When hundreds of educators, philanthropists and nonprofit representatives gathered at Teachers College last November for “The Next Wave in K-12 Education:  The Spiritual Core of the Whole Child,” a conference on spirituality in education organized by the Collaborative for Spirituality in Education, National Public Radio’s “Here and Now” host Robin Young was on the scene. The Collaborative was created to spearhead a global movement based on the idea that children are innately spiritual and benefit from exploring spirituality at school.

Young, who moderated a panel at the conference, interviewed Lisa Miller, Professor of Psychology and Education, and other participants for a “Here and Now” segment that aired on January 20 as part of a series on secular spirituality.

“Spirituality is not religion per se,” says Miller, president of the Collaborative for Spirituality in Education, but a “deep way of being, through which we feel connected to all life, with awe and reverence for the mystery of being.  Spirituality is in everyone.  While spirituality is embraced by religion for many people, for other people it is found in nature, relationships or in art and music.”

Miller explains that scientific studies have shown that having a strong spiritual core can protect adolescents against depression, substance abuse and risk-taking. Our capacity for spirituality is “one-third heritable and two-thirds socialized,” which means that parents, schools and communities have a big role to play in cultivating a child’s spirituality, she says.

Lisa Miller, Professor of Psychology & Education (Photo: TC Archives)

While most educational efforts are done through curriculum, Miller says the spirituality in education movement is about infusing a school’s culture with spiritual principles that inform the way students and educators relate to and treat one another -- something Miller calls the “unspoken curriculum.” She cites the philosopher John Dewey, a chief architect of Teachers College’s educational philosophy and world view at the turn of the 20th century, who said before we can have a political democracy, we must have a “spiritual or social democracy” where we learn how to speak to people with whom we disagree.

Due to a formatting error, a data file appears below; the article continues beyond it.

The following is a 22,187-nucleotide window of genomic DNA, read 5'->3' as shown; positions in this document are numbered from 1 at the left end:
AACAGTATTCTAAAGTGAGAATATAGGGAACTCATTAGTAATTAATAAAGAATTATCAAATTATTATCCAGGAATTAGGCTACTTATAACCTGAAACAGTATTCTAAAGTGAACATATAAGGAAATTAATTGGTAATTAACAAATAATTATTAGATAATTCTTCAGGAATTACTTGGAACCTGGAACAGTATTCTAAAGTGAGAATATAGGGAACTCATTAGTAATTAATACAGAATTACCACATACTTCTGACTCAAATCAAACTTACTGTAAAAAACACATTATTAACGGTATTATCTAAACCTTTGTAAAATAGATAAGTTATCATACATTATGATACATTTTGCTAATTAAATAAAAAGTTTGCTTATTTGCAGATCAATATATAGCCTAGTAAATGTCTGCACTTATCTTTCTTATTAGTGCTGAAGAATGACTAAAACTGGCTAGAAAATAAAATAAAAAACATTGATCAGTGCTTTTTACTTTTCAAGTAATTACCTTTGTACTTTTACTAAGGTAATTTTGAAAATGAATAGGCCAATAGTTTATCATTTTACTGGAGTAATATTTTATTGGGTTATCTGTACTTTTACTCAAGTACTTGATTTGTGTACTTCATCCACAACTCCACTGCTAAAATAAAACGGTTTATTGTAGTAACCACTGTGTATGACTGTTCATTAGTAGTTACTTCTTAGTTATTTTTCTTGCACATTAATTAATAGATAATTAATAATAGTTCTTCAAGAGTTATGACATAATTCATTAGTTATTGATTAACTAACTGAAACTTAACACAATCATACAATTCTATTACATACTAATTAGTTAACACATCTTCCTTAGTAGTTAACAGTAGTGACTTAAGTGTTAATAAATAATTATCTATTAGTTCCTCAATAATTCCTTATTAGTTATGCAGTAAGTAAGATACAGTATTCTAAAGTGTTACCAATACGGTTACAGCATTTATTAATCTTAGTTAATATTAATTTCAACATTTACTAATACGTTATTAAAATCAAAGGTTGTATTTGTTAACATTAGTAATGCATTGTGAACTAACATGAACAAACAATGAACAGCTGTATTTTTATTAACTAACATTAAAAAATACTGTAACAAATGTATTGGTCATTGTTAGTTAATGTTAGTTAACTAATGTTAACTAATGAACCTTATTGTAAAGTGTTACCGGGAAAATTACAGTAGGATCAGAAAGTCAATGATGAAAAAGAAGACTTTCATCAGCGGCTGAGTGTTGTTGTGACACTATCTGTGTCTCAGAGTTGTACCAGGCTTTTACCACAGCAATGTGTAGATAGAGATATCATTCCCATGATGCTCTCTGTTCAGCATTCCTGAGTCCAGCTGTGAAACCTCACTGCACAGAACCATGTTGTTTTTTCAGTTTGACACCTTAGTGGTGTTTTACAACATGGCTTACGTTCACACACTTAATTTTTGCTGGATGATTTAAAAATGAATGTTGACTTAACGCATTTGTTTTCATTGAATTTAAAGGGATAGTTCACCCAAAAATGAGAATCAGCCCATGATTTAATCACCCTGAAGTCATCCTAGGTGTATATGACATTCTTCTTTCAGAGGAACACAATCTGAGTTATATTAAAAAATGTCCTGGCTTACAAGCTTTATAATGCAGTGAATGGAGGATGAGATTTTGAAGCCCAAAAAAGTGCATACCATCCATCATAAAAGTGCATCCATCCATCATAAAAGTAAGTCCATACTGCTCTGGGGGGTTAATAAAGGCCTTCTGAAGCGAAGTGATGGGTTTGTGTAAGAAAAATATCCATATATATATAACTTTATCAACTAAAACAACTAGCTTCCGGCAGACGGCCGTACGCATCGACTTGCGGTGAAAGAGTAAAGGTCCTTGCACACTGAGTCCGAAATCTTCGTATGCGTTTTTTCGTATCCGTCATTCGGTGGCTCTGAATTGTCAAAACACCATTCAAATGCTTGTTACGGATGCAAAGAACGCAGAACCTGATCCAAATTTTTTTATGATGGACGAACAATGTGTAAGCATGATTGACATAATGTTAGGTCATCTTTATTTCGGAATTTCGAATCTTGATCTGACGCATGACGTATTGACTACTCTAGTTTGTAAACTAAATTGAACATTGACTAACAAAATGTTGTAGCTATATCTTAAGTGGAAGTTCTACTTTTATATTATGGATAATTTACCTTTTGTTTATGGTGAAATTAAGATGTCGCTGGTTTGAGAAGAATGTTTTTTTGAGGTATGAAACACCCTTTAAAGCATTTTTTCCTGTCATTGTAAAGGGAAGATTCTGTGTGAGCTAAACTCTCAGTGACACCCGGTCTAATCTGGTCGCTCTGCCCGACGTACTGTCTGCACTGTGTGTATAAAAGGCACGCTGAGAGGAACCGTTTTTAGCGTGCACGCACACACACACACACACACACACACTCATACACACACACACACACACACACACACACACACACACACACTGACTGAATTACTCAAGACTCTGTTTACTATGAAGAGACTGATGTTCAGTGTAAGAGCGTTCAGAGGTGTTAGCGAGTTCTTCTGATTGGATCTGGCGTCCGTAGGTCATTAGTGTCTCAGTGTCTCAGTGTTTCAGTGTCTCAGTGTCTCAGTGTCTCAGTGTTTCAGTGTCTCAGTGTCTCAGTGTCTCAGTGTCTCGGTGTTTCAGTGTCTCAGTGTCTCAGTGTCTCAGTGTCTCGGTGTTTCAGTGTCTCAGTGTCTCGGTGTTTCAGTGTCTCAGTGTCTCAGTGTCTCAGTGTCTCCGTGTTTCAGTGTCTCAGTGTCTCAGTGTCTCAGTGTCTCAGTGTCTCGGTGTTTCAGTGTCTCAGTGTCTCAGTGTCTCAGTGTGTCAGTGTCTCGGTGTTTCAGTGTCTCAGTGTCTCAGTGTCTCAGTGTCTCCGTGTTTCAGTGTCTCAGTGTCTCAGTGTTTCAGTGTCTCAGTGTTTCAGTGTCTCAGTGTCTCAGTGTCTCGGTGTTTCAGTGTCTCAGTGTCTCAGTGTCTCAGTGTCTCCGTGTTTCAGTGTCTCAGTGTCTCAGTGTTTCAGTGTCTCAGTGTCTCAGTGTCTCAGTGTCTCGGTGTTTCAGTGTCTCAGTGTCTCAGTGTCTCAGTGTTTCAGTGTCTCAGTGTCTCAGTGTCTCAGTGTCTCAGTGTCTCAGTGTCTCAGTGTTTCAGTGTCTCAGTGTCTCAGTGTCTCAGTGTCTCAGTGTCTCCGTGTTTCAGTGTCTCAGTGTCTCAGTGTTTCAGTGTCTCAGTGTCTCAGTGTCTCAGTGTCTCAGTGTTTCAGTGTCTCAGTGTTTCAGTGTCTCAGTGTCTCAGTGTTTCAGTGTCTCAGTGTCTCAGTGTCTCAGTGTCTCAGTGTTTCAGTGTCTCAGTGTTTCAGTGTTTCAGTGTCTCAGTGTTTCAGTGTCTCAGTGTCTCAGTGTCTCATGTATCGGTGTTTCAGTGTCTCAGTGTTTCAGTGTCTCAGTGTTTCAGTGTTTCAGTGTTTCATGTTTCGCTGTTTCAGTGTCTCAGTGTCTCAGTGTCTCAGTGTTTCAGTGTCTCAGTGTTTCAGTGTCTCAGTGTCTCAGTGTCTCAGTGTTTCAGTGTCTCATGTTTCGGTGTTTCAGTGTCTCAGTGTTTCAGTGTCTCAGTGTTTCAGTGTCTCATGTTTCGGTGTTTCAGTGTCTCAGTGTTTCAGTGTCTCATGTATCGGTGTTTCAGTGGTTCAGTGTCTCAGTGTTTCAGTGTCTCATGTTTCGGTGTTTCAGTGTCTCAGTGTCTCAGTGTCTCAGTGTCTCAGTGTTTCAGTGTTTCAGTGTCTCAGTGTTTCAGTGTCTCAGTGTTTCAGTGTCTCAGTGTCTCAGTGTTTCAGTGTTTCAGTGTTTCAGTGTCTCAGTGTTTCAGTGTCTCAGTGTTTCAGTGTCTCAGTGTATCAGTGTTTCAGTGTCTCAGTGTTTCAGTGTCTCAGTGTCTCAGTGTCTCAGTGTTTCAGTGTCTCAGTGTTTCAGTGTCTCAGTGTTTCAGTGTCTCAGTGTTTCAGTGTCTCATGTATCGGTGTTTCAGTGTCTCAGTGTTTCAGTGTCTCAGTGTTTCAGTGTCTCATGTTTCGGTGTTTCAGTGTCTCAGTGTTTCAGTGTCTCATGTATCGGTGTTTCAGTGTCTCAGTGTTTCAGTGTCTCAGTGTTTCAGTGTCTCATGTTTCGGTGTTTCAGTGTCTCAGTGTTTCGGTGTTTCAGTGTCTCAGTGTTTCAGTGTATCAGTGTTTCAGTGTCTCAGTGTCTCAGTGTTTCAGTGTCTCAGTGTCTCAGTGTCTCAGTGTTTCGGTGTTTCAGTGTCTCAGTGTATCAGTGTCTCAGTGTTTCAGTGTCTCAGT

A recap of the conference, featuring videos of Miller and other headline speakers, are posted on the Collaborative website. They include:

  • Steven C. Rockefeller, Middlebury College professor emeritus and former dean, who coordinated the drafting of the Earth Charter for the Earth Charter Commission and Earth Council.
  • Timothy Shriver, co-founder and Chair of the Collaborative for Academic, Social and Emotional Learning (CASEL) and Chair of the International Board of Directors of Special Olympics
  • University of Toronto education professor John (Jack) Miller, author of The Holistic Curriculum and editor of The International Handbook of Holistic Education
  • A panel discussion led by Robin Young, including Mary Evelyn Tucker, Rabbi Judd Kruger Levingston, Sam Crowell and Walter Fluker

Sponsored by the Collaborative for Spirituality in Education, with its research hub based at Teachers College, and the National Council on Spirituality in Education, the national conference built on a 2015 conference convened by Miller, based on the belief that schools of all kinds – public, independent, charter and religious – have a critical role to play in fostering spiritual and moral development in young people. A sponsored project of Rockefeller Philanthropy Advisors, the Collaborative’s work also includes research, seminars, work on culture and climate in schools, and participation in the National Council on Spirituality in Education, which is building a national movement through conferences, training and outreach.  The CSE Institute@TC is now welcoming applications from K-12 school teams of educators for a one-year intensive training program in leading a spiritually supportive school culture.